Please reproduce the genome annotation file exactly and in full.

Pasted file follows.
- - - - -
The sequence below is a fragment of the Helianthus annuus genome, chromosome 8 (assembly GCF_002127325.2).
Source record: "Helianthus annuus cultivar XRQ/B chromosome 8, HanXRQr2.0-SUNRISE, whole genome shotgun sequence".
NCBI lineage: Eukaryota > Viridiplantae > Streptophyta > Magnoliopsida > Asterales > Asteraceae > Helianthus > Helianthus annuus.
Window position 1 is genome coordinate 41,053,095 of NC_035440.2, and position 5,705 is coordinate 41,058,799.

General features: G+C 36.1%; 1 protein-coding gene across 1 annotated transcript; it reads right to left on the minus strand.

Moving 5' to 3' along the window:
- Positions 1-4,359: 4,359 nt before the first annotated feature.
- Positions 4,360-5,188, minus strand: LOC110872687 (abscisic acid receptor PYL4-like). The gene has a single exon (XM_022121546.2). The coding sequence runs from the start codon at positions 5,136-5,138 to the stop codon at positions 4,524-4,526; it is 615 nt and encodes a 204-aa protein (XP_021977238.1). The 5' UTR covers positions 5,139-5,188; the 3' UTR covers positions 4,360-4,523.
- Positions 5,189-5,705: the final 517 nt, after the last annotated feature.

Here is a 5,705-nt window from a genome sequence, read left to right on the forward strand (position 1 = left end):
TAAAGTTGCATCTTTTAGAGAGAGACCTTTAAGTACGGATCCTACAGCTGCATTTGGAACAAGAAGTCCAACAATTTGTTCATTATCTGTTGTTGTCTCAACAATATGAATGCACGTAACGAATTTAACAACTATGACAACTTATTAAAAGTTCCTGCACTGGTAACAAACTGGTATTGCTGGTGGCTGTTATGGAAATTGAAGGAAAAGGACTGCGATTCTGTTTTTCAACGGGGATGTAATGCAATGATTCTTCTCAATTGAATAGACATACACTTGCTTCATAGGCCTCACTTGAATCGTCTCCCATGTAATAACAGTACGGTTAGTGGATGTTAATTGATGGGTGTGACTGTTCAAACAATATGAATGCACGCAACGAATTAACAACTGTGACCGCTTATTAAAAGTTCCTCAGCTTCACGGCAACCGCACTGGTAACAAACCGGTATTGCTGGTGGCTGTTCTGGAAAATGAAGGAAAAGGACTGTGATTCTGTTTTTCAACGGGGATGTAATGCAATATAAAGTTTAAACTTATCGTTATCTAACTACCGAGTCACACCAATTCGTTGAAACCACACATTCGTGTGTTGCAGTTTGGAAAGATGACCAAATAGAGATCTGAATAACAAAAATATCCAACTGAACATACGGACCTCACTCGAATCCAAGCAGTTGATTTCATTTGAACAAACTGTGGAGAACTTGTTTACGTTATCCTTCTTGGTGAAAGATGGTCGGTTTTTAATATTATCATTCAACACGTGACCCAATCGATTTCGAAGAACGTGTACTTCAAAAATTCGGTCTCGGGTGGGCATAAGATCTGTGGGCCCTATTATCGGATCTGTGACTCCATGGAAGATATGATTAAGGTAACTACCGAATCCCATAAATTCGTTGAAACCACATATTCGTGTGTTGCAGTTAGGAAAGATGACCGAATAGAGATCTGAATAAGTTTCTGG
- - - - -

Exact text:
The sequence below is a fragment of the Helianthus annuus genome, chromosome 8 (assembly GCF_002127325.2).
Source record: "Helianthus annuus cultivar XRQ/B chromosome 8, HanXRQr2.0-SUNRISE, whole genome shotgun sequence".
NCBI lineage: Eukaryota > Viridiplantae > Streptophyta > Magnoliopsida > Asterales > Asteraceae > Helianthus > Helianthus annuus.
Window position 1 is genome coordinate 41,053,095 of NC_035440.2, and position 5,705 is coordinate 41,058,799.

General features: G+C 36.1%; 1 protein-coding gene across 1 annotated transcript; it reads right to left on the minus strand.

Moving 5' to 3' along the window:
- Positions 1-4,359: 4,359 nt before the first annotated feature.
- Positions 4,360-5,188, minus strand: LOC110872687 (abscisic acid receptor PYL4-like). The gene has a single exon (XM_022121546.2). The coding sequence runs from the start codon at positions 5,136-5,138 to the stop codon at positions 4,524-4,526; it is 615 nt and encodes a 204-aa protein (XP_021977238.1). The 5' UTR covers positions 5,139-5,188; the 3' UTR covers positions 4,360-4,523.
- Positions 5,189-5,705: the final 517 nt, after the last annotated feature.

Here is a 5,705-nt window from a genome sequence, read left to right on the forward strand (position 1 = left end):
TAAAGTTGCATCTTTTAGAGAGAGACCTTTAAGTACGGATCCTACAGCTGCATTTGGAACAAGAAGTCCAACAATTTGTTCATTATCTGTTGTTGTCTCAACAATATGAATGCACGTAACGAATTTAACAACTATGACAACTTATTAAAAGTTCCTGCACTGGTAACAAACTGGTATTGCTGGTGGCTGTTATGGAAATTGAAGGAAAAGGACTGCGATTCTGTTTTTCAACGGGGATGTAATGCAATGATTCTTCTCAATTGAATAGACATACACTTGCTTCATAGGCCTCACTTGAATCGTCTCCCATGTAATAACAGTACGGTTAGTGGATGTTAATTGATGGGTGTGACTGTTCAAACAATATGAATGCACGCAACGAATTAACAACTGTGACCGCTTATTAAAAGTTCCTCAGCTTCACGGCAACCGCACTGGTAACAAACCGGTATTGCTGGTGGCTGTTCTGGAAAATGAAGGAAAAGGACTGTGATTCTGTTTTTCAACGGGGATGTAATGCAATATAAAGTTTAAACTTATCGTTATCTAACTACCGAGTCACACCAATTCGTTGAAACCACACATTCGTGTGTTGCAGTTTGGAAAGATGACCAAATAGAGATCTGAATAACAAAAATATCCAACTGAACATACGGACCTCACTCGAATCCAAGCAGTTGATTTCATTTGAACAAACTGTGGAGAACTTGTTTACGTTATCCTTCTTGGTGAAAGATGGTCGGTTTTTAATATTATCATTCAACACGTGACCCAATCGATTTCGAAGAACGTGTACTTCAAAAATTCGGTCTCGGGTGGGCATAAGATCTGTGGGCCCTATTATCGGATCTGTGACTCCATGGAAGATATGATTAAGGTAACTACCGAATCCCATAAATTCGTTGAAACCACATATTCGTGTGTTGCAGTTAGGAAAGATGACCGAATAGAGATCTGAATAAGTTTCTGG